travmil
02-28-2008, 12:23 PM
Surely You're Joking Mr. Feynman

A collection of true stories by Richard P. Feynman, Nobel Prize winning physicist who worked on the atomic bomb, and served on the commission that investigated the NASA Challenger disaster. It's pretty funny stuff, really.

sweabs
02-29-2008, 03:37 PM
Who's Afraid of a Large Black Man?

This one is by Charles Barkley (and edited by Michael Wilbon). I just finished reading it, and enjoyed it thoroughly.

Barkley interviews some very important people in their industry/community, etc. and sparks some thought-provoking dialogue regarding race issues in the USA. I learned a great deal from some of the people, and truly appreciated what many of them had to say.

The interviewed: Tiger Woods, Barack Obama, Samuel L. Jackson, Bill Clinton, George Lopez, Steven Leder, Ice Cube, Marita Golden, Peter Guber, Jesse Jackson, Robert Johnson, Morgan Freeman, and Marian Wright Edelman.

Excellent book.

kester99
03-03-2008, 02:43 AM
The Song of Ice and Fire series by George R.R. Martin....if you like fantasy. This is the best thing I've come across since Tolkien. I know, I know....it's been said.

Martin's political and military focus make this series...no elves, sorry.

Raskolnikov
03-03-2008, 03:21 AM
Beyaz kale - Orhan Pamuk

Gyron
03-07-2008, 04:08 PM
I just picked up "Lone Survivor" last night. Can't wait to get started.

Its the true story first person account of the lone Navy Seal that survived the Al queda attack in afganistan that killed an entire Seal squad with the exception of himself because he was blown off the side of the mountain by an RPG. He then fought of the alqueda fighters and crawled several miles to a village where the afgani's hid him until US troops were able to rescue him.


A friend of mine told me about the book. I'm a slow reader so it may take me several weeks, but I'm looking forward to reading this one.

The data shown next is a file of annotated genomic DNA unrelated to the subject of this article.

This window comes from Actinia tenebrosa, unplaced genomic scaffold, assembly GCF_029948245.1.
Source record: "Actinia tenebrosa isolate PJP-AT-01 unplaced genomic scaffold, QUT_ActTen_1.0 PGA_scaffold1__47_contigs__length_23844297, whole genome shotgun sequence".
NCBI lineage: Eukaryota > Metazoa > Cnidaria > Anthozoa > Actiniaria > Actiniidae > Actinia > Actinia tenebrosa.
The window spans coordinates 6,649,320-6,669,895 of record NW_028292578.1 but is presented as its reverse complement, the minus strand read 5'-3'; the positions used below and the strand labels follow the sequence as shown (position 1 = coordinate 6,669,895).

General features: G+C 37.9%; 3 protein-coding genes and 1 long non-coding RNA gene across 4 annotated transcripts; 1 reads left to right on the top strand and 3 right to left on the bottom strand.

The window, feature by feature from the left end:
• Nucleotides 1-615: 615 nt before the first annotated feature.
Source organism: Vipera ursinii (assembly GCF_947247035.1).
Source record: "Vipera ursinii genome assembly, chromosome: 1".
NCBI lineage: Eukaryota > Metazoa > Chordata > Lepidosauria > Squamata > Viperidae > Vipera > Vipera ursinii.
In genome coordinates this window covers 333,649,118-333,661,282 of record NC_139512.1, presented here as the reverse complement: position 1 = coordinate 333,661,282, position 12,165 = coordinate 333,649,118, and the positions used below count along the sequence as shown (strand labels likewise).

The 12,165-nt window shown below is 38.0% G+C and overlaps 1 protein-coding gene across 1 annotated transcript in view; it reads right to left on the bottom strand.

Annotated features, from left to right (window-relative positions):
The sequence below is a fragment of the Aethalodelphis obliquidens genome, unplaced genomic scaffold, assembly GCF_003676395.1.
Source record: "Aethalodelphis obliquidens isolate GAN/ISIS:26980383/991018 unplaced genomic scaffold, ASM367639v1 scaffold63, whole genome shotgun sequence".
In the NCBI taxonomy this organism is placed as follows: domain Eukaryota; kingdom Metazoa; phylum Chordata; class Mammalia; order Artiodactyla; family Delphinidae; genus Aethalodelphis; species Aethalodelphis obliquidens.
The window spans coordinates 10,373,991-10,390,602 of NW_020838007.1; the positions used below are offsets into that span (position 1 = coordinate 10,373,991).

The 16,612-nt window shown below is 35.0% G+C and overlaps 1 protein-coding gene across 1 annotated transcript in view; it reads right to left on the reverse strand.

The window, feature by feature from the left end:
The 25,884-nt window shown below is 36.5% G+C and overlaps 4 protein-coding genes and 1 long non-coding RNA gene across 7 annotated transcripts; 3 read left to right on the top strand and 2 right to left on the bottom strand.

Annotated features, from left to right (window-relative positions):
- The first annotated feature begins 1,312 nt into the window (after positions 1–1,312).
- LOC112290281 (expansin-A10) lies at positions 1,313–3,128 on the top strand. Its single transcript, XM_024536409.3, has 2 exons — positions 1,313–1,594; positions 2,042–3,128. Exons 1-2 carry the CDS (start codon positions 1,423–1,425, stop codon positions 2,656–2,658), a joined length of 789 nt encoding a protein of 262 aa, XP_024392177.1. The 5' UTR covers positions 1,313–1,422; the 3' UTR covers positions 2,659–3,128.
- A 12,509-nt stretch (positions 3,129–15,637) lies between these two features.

I finally picked this book back up on Monday and started reading again. I got hooked on it and read the whole book this week. Half the book today since I'm sitting at home with a sick child while he's taken a couple long naps.

GREAT GREAT book. It is very sad in the section toward the end of the first big battle.

And after reading this it just makes me want to go after Al Queda and the Taliban that much more. :mad: There are some truly brutal spots in the book involving graphic descriptions of the battle and the injuries they are sustaining as they fight of the attack of the Taliban and Al Queda. The Seal's faced and fought against truly amazing odds and lasted a LONG time against a force far superior in size and armament, but not in skill and training. At one point, the estimated size of the taliban force against the 4 Seals was 200 to 4. Unbelievable odds.

As long as you can handle the brutal stories of the Seal's Deaths on that Mountainside, it is truly a great read. :cry: And once they get into the battle portion of the book(about half way through) you won't want to put it down.

I also learned a lot about Pashtun tribal customs and law and what led to the Pasthun tribe protecting the badly injured Seal against all odds and aginst the Taliban that could have meant the complete annailation of their entire village. But they stood strong against the Taliban and refused to let them have or kill the injured Seal.

The first half of the book is a description of the seals, their training and what it takes to become a seal so you can understand how truly amazing these soilders really are.

If you like military stories, recounts of military battles, etc, this book is for you.

tdubb03
03-08-2008, 03:59 AM